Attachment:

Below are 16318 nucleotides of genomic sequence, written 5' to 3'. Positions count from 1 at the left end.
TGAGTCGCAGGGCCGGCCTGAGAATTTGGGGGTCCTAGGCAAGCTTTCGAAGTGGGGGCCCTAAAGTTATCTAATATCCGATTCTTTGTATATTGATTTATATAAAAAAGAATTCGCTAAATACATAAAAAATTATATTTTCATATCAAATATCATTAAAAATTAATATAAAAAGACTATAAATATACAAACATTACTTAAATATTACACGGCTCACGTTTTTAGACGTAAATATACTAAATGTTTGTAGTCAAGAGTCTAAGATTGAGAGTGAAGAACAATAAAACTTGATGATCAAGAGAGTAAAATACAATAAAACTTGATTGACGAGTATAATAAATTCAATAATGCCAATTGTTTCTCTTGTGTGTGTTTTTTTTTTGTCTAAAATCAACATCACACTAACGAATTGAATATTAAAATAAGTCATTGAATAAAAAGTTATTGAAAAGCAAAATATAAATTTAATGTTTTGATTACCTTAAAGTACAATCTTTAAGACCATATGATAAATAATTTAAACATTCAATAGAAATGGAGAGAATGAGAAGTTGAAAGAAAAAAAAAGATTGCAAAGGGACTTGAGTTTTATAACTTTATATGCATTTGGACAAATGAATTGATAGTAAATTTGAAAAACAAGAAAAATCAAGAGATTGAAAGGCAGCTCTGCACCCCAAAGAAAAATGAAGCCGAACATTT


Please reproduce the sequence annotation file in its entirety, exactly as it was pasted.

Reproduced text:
Below are 16318 nucleotides of genomic sequence, written 5' to 3'. Positions count from 1 at the left end.
TGAGTCGCAGGGCCGGCCTGAGAATTTGGGGGTCCTAGGCAAGCTTTCGAAGTGGGGGCCCTAAAGTTATCTAATATCCGATTCTTTGTATATTGATTTATATAAAAAAGAATTCGCTAAATACATAAAAAATTATATTTTCATATCAAATATCATTAAAAATTAATATAAAAAGACTATAAATATACAAACATTACTTAAATATTACACGGCTCACGTTTTTAGACGTAAATATACTAAATGTTTGTAGTCAAGAGTCTAAGATTGAGAGTGAAGAACAATAAAACTTGATGATCAAGAGAGTAAAATACAATAAAACTTGATTGACGAGTATAATAAATTCAATAATGCCAATTGTTTCTCTTGTGTGTGTTTTTTTTTTGTCTAAAATCAACATCACACTAACGAATTGAATATTAAAATAAGTCATTGAATAAAAAGTTATTGAAAAGCAAAATATAAATTTAATGTTTTGATTACCTTAAAGTACAATCTTTAAGACCATATGATAAATAATTTAAACATTCAATAGAAATGGAGAGAATGAGAAGTTGAAAGAAAAAAAAAGATTGCAAAGGGACTTGAGTTTTATAACTTTATATGCATTTGGACAAATGAATTGATAGTAAATTTGAAAAACAAGAAAAATCAAGAGATTGAAAGGCAGCTCTGCACCCCAAAGAAAAATGAAGCCGAACATTT